Large table support
You can now set MyISAM's row pointer size (myisam_data_pointer_size), which lets you address very large tables.
The new innodb_autoextend_increment setting lets you control much additional disk space InnoDB requests when growing a tablespace.
The innodb_max_purge_lag setting lets you control what happens when there is a significant amount of information to purge from internal InnoDB logs.
New parameters now let you use MySQL to generate a point-in-time InnoDB backup.
The MySQL optimizer is now able to create query plans that use multiple indexes to satisfy an OR clause.
You can now create server-side stored procedures, helping to remove workload from clients as well as centralize software development.
Views provide numerous benefits for administrators, including letting them define relationships among multiple tables, specify filter criteria, and present a simpler data interface to developers.
The optimizer_prune_level and optimizer_search_depth settings let you dictate how you want the MySQL optimizer to examine potential query plans. Also, you can use the new Last_query_cost indicator to get an idea of the price of your most recent query.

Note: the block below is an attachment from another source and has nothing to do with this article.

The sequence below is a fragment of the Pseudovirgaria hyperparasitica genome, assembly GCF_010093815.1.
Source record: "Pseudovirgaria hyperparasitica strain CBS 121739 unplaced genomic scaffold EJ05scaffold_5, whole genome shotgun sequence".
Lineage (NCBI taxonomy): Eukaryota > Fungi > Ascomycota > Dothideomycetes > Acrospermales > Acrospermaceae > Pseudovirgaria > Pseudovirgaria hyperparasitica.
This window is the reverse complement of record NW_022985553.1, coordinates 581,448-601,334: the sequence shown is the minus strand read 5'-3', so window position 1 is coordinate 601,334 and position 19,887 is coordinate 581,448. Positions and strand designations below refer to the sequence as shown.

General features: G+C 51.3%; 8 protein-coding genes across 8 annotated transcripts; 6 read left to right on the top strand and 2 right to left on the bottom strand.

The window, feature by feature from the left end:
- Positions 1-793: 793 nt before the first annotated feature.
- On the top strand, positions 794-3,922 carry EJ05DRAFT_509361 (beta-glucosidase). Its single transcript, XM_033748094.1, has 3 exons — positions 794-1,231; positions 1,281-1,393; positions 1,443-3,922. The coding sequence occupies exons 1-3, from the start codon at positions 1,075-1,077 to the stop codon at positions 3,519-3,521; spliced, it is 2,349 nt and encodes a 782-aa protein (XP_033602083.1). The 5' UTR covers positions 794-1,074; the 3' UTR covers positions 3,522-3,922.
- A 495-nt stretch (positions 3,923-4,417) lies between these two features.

Many new indicators for InnoDB report on its current status and workload.
The updateable_views_with_limit setting helps prevent a runaway update of a view when LIMIT is specified.
This feature lets you define structures to hold retrieved information. Typically used in conjunction with stored procedures, they add significant processing flexibility to your applications.
Triggers let you define data-driven events that will kick off activities on the server.
This feature defines table structures and operates upon data in remote locations as if they were local.